Saturday, July 9, 2016

Who's In Charge?

Charter Commission opened with a moment of silence for Stan Ziomek

If aliens were to lay seige to our little college town, Thursday night would not have been a great time to attack as we had three Town Managers on site -- former 23 year occupant of Town Hall's top floor Barry Del Castilho, current Temporary Town Manager Pete Hechenbleikner and about-to-be Town Manger Paul Bockelman.

Pete Hechenbleikner, Barry Del Castilho, Andy Steinberg

Of course that could also bring up the old concern about, "too many cooks spoiling the broth."

At the Charter Commission meeting Thursday night the nine Commissioners interviewed Del Castilho, Hochenbleikner, and Select Board Vice Chair Andy Steinberg about the executive function of our current antiquated town government.

The usual questions interviewees will hear over and over is what works and doesn't work now, and how can we make it better?

Naturally Representative Town Meeting -- our oversized,  unrepresentative, legislative branch -- is a key concern, as is the power of a Town Manager vs that of a Mayor.

Interestingly Del Castilho, with 23 years experience as our Town Manager, thought a mayor gets more respect in Boston -- even a weak mayor.

Mr. Hechenbleikner on the other hand thought legislators in Boston treated town managers with the same respect as mayors.  But he thought our current Town Meeting could definitely be improved as the Amherst "legislative process is unusually difficult"

He went on to say, "Town Meeting artificially focuses activity into two periods of the year.  Most government functions grind to a halt during Town Meeting.  Other forms of government spread it out over a year."

Both Hechnbleikner and Steinberg championed the notion of "stability" of a town manager vs a mayor who faces reelection every two years.  Of course the Charter Commission can enact a minimum four year term for the mayor, which is the average nationwide.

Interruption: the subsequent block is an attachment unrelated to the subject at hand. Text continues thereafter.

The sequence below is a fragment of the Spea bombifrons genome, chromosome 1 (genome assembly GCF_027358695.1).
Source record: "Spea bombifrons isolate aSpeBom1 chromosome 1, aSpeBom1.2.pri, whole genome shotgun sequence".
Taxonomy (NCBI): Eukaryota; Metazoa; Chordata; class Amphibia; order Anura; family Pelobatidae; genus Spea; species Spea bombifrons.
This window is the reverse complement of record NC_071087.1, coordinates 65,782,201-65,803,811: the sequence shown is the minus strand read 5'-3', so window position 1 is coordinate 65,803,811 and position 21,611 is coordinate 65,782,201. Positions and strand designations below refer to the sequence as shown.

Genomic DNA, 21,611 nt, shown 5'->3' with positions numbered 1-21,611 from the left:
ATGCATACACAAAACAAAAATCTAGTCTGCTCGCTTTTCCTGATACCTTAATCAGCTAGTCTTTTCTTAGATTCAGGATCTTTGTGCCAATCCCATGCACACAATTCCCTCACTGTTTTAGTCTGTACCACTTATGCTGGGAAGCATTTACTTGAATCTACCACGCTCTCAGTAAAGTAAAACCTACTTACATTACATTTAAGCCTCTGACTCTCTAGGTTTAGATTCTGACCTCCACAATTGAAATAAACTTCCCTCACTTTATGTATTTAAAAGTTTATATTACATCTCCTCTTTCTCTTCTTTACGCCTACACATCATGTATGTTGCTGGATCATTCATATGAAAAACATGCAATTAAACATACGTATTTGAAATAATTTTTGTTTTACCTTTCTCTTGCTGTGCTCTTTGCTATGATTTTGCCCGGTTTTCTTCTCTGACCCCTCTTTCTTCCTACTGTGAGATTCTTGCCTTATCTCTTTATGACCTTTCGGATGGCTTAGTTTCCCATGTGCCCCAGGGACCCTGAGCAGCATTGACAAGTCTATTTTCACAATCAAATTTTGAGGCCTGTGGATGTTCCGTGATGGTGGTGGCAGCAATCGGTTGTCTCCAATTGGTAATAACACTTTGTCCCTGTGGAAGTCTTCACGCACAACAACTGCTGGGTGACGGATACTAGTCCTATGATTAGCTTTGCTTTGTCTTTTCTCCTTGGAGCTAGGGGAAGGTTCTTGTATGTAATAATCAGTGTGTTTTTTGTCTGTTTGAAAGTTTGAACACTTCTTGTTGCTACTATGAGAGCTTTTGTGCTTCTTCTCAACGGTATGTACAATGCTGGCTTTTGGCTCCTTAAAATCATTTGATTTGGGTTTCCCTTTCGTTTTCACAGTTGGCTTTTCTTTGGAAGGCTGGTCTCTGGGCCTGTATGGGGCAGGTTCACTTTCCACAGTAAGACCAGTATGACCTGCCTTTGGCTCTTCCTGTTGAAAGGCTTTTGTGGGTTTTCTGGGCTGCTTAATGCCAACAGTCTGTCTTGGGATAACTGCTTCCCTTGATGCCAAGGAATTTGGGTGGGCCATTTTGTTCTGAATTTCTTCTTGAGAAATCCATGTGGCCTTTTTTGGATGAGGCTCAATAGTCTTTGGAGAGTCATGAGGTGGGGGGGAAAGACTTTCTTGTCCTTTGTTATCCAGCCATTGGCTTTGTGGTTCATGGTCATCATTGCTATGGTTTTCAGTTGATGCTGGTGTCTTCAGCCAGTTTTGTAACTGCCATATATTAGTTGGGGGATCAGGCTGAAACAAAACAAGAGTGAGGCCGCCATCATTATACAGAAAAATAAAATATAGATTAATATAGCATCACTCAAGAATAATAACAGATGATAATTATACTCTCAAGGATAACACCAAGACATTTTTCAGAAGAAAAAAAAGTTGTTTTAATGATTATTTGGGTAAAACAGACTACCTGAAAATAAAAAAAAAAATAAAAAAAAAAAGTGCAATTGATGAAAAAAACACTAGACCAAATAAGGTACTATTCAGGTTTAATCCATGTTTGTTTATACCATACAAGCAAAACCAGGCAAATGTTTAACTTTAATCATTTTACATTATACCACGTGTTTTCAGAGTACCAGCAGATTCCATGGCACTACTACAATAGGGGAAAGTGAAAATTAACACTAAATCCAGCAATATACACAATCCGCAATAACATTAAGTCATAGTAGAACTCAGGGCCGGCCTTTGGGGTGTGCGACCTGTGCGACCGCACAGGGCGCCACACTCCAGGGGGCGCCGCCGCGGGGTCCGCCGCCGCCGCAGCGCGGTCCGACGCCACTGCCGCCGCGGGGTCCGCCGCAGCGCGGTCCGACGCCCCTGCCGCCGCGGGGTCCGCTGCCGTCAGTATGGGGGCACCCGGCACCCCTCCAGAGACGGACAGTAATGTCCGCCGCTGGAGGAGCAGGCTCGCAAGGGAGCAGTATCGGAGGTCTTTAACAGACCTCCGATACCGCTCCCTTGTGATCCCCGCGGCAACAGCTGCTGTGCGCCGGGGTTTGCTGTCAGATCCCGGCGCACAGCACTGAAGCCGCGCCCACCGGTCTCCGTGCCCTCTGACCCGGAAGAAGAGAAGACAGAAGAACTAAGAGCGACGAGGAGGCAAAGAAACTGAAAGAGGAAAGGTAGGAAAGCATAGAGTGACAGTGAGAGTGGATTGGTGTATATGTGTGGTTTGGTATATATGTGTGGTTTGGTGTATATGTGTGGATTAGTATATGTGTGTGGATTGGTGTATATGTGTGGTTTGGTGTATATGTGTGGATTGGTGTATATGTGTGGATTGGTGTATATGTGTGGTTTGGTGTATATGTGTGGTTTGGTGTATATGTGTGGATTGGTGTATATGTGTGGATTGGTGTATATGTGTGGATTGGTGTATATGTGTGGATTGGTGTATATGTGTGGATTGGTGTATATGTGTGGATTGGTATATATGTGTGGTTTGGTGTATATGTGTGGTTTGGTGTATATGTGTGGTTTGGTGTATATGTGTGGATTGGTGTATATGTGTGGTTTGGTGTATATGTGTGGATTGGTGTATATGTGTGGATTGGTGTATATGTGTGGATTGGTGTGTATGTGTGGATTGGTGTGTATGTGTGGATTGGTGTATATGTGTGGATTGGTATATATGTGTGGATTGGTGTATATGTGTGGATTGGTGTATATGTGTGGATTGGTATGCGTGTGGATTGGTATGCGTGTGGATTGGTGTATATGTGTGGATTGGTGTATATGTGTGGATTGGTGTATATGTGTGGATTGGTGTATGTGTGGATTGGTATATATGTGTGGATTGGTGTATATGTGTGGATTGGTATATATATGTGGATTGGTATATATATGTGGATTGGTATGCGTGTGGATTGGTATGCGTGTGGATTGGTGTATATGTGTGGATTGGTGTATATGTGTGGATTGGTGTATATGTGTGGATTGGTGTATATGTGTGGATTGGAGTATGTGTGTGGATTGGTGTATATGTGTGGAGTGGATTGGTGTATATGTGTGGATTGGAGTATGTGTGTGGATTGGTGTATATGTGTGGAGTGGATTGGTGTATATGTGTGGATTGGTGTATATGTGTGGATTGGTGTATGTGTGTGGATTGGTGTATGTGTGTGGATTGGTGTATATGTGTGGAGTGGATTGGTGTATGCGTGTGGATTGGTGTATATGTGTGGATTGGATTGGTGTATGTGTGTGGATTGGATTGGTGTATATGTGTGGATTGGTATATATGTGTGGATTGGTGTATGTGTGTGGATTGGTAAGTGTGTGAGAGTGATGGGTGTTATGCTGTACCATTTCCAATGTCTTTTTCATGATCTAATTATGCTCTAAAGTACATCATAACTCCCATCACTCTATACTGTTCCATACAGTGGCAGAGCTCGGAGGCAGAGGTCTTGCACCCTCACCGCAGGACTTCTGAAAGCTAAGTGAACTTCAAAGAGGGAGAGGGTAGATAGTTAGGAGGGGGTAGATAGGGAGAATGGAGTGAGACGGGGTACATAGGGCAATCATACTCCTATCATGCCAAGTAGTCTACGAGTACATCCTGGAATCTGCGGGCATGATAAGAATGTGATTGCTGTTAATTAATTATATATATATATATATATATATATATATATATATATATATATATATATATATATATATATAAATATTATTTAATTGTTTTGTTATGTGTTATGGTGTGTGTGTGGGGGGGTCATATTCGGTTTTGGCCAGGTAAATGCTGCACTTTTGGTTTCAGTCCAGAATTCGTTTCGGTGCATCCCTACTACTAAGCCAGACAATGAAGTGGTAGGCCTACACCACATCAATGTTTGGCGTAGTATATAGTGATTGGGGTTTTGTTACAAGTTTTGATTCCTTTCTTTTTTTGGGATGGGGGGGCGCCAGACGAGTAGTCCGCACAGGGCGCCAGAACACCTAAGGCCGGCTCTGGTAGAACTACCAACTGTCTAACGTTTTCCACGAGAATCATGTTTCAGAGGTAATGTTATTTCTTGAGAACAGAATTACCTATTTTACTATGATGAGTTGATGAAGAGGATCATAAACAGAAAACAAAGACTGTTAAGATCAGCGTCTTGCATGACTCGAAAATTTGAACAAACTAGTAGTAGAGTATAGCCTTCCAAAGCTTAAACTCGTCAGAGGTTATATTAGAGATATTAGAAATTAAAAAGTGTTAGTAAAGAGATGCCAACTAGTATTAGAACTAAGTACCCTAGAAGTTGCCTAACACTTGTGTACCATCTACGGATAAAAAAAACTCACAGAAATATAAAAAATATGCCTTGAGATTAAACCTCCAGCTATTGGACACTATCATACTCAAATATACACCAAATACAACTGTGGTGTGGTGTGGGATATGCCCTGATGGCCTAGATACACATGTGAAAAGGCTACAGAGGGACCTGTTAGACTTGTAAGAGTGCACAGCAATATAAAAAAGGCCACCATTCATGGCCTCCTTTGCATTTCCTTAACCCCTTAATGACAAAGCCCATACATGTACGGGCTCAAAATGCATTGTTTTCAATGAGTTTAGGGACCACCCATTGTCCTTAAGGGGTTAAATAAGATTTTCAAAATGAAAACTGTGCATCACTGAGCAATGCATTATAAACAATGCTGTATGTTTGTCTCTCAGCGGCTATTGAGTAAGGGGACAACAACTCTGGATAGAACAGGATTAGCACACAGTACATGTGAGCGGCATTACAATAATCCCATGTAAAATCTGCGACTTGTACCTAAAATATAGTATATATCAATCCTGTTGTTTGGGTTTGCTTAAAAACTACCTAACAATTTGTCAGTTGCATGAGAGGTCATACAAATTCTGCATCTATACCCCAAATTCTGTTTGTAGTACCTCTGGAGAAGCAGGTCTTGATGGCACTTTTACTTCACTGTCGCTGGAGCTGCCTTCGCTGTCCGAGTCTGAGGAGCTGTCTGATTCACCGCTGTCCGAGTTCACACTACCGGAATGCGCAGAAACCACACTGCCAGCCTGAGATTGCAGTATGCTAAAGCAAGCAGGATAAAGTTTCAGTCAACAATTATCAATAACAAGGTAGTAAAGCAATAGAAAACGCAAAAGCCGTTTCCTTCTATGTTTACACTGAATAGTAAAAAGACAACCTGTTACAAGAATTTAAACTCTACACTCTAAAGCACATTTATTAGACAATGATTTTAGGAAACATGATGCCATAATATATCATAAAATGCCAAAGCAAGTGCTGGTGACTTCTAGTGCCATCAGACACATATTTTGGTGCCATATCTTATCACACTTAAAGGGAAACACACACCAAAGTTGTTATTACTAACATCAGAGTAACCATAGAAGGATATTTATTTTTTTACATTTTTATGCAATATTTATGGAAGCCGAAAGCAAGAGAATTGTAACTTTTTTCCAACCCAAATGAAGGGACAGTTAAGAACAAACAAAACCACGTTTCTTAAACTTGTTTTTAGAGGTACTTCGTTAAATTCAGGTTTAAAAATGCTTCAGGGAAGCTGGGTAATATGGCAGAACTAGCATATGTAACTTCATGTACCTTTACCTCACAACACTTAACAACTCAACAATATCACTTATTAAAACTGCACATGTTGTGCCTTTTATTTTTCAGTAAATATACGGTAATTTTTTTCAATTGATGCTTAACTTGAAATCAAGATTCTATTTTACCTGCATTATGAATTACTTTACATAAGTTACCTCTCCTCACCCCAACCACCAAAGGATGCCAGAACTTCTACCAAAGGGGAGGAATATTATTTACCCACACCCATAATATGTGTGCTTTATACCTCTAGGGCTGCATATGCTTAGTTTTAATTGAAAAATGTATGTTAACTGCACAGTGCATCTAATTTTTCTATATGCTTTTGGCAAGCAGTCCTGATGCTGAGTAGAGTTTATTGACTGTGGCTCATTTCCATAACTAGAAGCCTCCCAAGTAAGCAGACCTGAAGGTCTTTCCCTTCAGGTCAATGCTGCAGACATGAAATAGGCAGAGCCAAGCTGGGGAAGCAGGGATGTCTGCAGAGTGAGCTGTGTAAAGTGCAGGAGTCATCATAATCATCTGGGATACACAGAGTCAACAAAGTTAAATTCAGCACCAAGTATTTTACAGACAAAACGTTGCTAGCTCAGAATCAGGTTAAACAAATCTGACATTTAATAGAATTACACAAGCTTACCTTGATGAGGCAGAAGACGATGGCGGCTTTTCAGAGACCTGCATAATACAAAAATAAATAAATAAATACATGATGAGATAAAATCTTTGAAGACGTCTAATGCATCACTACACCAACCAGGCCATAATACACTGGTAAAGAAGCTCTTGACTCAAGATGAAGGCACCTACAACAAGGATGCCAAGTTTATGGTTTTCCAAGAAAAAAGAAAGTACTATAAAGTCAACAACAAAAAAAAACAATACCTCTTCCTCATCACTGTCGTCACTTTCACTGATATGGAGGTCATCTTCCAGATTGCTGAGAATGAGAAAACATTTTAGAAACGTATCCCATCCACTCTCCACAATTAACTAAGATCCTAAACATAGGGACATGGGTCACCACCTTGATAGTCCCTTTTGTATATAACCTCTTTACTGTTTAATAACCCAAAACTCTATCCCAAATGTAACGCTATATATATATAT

And while Del Castilho served admirably for 23 years some officials seem to have forgotten Larry Shaffer (or blocked it out) who served not so admirably for only four years.

One of the key areas of concern for any chief executive in a "college town" is how to get that tax exempt college or university to pay their fair share for public services provided by the town.  Something Mayor Dave Narkewicz has seen success with recently in our sister city to the west, Northampton.

 Our new Town Manager Paul Bockelmen (starts August 22) was in the audience

Mr. Bockelman peeved Select Board Chair Alisa Brewer during the interview process when he spoke about the inadvertent impact of UMass on the town as being like Godzilla's tail on Tokyo.

Specifically he cited expenses relating to children from UMass tax-exempt housing coming into our public schools, something Superintendent Maria Geryk estimated cost taxpayers over $1 million per year.

All three of the executive branch panelists agreed about how critical it is for strong "collaboration" between the Town Manager and Select Board.

23 comments:

Kevin said...

There is more than one way to select a Mayor. Cambridge has a interesting setup. It's called "Plan E".
PLAN E: Government by a city council including a mayor elected from its number, and a city manager, with all elected bodies elected at large by proportional representation (from Chapter 43 of the Massachusetts General Laws)
https://www.cambridgema.gov/citynewsandpublications/publications/documents/p/planecharter

RKA45 said...

Our acting town manager obviously doesn't understand our town or how it came to be. I'm glad Alissa was irritated with his comment. While at times Umass may act like godzilla's tail, it is still the main artery that supplies blood to our area. I can't think of one family in town that doesn't have a family member connected to the campus in one way or another. I can't think of one business that hasn't profited from the students or professors being here. I do think there should be some equitable agreement between the university and the town to offset the costs of educating children that live in tax free housing. It would be nice if the university and the town could come to a mutually agreeable number, possibly the school choice number (5,000) to help offset those expenses.
Rebecca

Larry Kelley said...

It was our incoming Town Manager who made the remark not our current Temporary Town Manager.

Although Mr. Bockelman once lived here while attending Hampshire College, that was a while back.